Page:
After copping a beating from Mother Nature in the 36 hours before Sunday’s meeting, Sha Tin proved it is one of the few racetracks on the planet that could have raced on safely after being hit with 500mm of rain.
The surface was on the receiving end of the epic deluge from 3am Saturday morning until the first race on Sunday and then copped another drenching mid-meeting but it was never going to stop the premier track, which drains at around 100mm per hour.
“It is an incredible surface, there aren’t too many racetracks in the world that can take that level of precipitation in such a short period of time with that intensity,” Jockey Club head of race day operations, tracks and racing facilities Stephen Higgins said.
“This is the most rainfall we have had for a number of years. We had a black rainstorm [signal] yesterday, there has only been 21 black rain warnings in Hong Kong’s history and [Saturday] was one.
“To have that – 314mm in little over three hours – is astonishing, most tracks would be out for a week.”
Such was the follow-up storm on Sunday morning, trackwork was forced to be called off after the Jockey Club’s weather tracking system detected almost 50 lightning strikes in the surrounding area in the space of 15 minutes.
However, with the lightning dying off by lunchtime, Higgins explained that it was safe to race on with the surface listed only as “yielding”.
“Once we got to 9am this morning, we had about another 50 or 60mm but I was pretty confident that we would go on,” he said. “It has remained both safe and has raced well.
“We have a very sophisticated tracking system so we were tracking the lightning strikes when they were occurring from the trainers’ stand – it gives you an idea of whether it is safe to continue.
“When trackwork was suspended just after 7am, we were up to almost 50 strikes in a 15-minute period within the region.
“We work on 15 strikes per 15 minutes during racing, anything less than 15 you are OK to race because it is such a large area.”
Jockey Karis Teetan, who had a full book of 10 rides on the day, said while the rain-soaked surface had a slight bias towards on-speed runners, it was safe throughout.
“The pattern of the winners today was probably favoured to the more handy horses – it was hard to make ground on the heavy and sticky parts,” he said.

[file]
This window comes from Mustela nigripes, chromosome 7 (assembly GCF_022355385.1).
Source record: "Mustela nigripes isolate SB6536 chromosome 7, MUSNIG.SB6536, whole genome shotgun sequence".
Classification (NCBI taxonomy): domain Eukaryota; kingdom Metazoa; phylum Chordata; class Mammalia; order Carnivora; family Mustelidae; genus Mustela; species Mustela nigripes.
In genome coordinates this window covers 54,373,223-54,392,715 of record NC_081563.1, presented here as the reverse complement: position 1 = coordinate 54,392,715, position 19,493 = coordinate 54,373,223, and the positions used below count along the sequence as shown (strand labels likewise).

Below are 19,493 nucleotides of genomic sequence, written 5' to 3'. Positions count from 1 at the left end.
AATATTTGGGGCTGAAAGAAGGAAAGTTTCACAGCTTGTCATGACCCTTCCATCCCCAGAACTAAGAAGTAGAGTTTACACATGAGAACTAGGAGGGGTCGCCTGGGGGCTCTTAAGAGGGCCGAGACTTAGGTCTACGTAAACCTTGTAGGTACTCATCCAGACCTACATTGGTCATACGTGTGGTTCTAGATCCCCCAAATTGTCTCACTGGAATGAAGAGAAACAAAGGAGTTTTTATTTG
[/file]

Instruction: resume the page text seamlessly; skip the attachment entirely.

“The amount of rain we had, it shows this is the world’s best track, we can race on with it. As soon as the rain stops or drizzles, it drains through and you can see that.
“We knew if it stopped raining, we would go on. Anywhere else in the world we would be off. I felt safe, I think the other guys felt safe as well.”
The downpour brought back memories of a famous Happy Valley meeting in 2016 where a “good” track sign was hoisted after seven races, just hours after a 125mm burst of rain before the first race.
Ironically, while the sand-based surfaces at both Sha Tin and Happy Valley are often criticised for being too hard, it is what allowed racing to continue on Sunday.
“It is a credit to the tracks team and whoever designed it,” Higgins said.
Purton and Moreira grind to a halt
Zac Purton and Joao Moriera have been going toe-to-toe in the battle for the jockeys’ title for the best part of six months but they have been unusually quiet for the past three meetings.
Combined, Purton and Moreira have ridden just three of the past 30 winners in Hong Kong, bringing the race for champion jockey to a snail’s pace.
With Purton five winners clear heading into Sunday’s meeting, Moreira was able to claw one back, leaving the Australian with the advantage with 10 meetings to go.
Their mini-drought shows how tough Hong Kong can be for jockeys, with unfashionable riders
Ben So Tik-hung, Matthew Poon Ming-fai and Alfred Chan Ka-hei winning nine of the last 19 races between them.
Yung secures another Win from Conghua
Benno Yung Tin-pang’s patient approach with Win Win paid dividends at Sha Tin, with the four-year-old taking out the Class Three Lung Yat Handicap (1,400m).
The gelding flashed some ability last season with two wins and three seconds but struggled with niggles for the first five starts of his second campaign, never finishing better than eighth.
After finishing down the track over 2,000m at the end of January, Yung gave him a six-week break at Conghua before slowly building him back up again.
The 61-year-old used all the tricks in his tool-bag, sending the four-year-old to gallop on the uphill track while giving him a couple of barrier trials to get his confidence back.
That effort was rewarded on Sunday with Brazilian Vagner Borges continuing his good form, lifting Win Win to a comfortable first-up victory.
Yung has now had a winner at each of the past four meetings.
Punters bet big at Newmarket
Hong Kong punters seem to be relishing the return of racing in Britain if the figures from Saturday’s simulcast are anything to go by.
Turnover clocked HK$238,477,053 for the meeting for an average of just over HK$34 million a race.
That happened despite boom three-year-old Pinatubu suffering his first defeat in the 2,000 Guineas as a $1.50 favourite, one of three odds-on pops to get rolled on the card.
The short-priced hope in Sunday’s Group One Yasuda Kinen at Tokyo also went under with superstar mare Almond Eye defeated in the 1,600m contest again. Overall, the Jockey Club held HK$38,331,444 on the contest.
Four-year-old mare Gran Alegria stormed home to win, marking her as one of the rising stars in Japan.
The performance clearly caught the eye of Jockey Club officials, who were quick to pick up the phone to try and entice connections to come to December’s Hong Kong International Races to follow in the footsteps of Admire Mars, who won the 2019 edition of the International Mile.
Simulcast racing continues on Tuesday week with the first day of Royal Ascot.